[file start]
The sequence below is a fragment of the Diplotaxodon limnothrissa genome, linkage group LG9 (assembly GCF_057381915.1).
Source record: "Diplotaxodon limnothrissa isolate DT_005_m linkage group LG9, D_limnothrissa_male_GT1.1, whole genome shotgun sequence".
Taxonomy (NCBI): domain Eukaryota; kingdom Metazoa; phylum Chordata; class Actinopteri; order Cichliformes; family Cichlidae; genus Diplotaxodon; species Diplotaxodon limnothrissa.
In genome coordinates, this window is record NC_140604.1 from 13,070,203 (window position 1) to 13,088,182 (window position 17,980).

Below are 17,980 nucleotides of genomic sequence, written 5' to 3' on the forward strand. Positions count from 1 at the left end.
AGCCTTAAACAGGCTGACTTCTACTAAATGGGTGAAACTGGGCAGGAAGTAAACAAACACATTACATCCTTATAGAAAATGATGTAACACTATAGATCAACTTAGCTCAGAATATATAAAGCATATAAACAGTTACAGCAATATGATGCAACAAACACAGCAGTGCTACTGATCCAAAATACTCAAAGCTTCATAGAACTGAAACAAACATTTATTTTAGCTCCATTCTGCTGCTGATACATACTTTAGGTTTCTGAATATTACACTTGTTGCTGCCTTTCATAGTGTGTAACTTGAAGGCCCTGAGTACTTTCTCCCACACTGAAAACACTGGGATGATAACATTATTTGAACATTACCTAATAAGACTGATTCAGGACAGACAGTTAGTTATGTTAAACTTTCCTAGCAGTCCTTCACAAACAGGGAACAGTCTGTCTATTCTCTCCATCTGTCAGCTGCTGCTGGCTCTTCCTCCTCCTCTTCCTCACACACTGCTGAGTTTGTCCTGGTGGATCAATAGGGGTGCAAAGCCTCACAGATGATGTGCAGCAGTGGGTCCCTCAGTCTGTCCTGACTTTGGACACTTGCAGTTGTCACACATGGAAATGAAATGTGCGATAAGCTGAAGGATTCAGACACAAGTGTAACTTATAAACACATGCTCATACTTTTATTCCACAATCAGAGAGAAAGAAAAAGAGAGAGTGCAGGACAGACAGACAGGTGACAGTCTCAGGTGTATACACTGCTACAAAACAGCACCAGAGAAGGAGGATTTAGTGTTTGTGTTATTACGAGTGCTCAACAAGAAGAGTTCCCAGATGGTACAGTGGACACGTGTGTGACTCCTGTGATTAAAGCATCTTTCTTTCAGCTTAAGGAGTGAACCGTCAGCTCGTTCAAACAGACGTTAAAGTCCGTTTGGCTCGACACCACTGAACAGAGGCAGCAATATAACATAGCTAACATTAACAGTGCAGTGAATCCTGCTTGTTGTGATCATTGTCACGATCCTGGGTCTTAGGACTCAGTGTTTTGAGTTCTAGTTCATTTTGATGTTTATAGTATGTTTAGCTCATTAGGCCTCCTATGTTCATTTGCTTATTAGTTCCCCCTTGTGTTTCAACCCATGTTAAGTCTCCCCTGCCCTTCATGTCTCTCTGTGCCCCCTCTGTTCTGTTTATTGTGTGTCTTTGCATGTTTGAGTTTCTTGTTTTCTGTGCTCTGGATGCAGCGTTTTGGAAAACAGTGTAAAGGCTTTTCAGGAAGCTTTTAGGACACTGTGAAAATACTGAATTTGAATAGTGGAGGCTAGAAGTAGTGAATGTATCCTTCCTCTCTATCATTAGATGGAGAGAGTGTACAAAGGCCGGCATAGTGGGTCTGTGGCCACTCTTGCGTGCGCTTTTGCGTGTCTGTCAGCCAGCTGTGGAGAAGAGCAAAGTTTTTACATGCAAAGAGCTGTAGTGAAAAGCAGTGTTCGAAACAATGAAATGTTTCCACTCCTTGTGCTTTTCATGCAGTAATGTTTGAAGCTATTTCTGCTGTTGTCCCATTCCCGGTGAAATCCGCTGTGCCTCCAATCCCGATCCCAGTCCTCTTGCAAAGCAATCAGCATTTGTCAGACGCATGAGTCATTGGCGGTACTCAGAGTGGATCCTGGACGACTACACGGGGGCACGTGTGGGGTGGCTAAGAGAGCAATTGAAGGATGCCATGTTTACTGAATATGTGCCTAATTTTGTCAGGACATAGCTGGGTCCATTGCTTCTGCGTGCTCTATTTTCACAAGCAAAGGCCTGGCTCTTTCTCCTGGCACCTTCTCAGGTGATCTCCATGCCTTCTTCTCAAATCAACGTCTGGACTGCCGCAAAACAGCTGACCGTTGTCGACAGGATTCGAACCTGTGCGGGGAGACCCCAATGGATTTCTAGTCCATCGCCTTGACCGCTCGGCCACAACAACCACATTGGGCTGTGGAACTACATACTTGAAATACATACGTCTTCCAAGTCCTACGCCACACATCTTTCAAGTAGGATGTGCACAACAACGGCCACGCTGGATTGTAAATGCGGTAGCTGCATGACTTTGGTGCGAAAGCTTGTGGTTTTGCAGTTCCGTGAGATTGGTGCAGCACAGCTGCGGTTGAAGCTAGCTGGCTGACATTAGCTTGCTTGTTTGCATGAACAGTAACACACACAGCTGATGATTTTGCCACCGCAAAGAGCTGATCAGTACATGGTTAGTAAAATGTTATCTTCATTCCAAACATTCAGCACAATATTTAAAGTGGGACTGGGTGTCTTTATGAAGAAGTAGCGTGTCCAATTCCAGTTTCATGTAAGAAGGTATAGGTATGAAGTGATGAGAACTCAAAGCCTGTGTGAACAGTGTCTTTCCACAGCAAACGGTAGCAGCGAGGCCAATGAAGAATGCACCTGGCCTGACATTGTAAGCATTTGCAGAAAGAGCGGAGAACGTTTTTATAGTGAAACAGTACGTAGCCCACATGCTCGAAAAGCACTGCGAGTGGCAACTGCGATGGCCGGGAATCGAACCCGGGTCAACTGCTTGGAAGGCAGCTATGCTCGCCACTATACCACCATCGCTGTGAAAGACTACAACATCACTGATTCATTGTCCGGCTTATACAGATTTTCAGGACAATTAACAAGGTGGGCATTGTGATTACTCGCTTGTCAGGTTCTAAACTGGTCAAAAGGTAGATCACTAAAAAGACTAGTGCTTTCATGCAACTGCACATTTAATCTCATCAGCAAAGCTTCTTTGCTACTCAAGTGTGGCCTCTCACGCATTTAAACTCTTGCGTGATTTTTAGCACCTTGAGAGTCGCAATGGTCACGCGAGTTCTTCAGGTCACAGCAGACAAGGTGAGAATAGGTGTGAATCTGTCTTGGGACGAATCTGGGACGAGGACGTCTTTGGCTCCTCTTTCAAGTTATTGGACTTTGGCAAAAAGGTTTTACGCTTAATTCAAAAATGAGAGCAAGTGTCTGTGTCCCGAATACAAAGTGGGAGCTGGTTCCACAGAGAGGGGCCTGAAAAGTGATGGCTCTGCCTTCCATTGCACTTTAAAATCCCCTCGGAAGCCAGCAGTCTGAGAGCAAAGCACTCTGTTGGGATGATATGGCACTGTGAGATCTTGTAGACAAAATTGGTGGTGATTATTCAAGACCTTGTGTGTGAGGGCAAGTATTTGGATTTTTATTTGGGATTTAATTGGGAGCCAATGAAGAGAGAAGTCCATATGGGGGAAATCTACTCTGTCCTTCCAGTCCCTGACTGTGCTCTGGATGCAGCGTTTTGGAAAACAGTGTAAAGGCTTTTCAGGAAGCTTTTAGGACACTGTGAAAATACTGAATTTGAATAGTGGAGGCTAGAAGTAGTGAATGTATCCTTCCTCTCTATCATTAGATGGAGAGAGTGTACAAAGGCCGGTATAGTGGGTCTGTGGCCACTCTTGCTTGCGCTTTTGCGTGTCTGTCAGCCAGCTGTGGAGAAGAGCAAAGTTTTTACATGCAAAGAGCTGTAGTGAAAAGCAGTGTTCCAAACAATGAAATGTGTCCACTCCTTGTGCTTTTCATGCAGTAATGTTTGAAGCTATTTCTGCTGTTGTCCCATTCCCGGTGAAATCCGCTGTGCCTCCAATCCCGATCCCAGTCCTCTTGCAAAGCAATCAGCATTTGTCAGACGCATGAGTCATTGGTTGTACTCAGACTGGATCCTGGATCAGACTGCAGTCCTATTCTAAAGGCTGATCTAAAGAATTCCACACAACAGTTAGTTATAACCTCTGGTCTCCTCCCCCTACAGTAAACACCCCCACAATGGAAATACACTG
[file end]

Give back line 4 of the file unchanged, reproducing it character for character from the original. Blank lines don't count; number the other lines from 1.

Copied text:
In genome coordinates, this window is record NC_140604.1 from 13,070,203 (window position 1) to 13,088,182 (window position 17,980).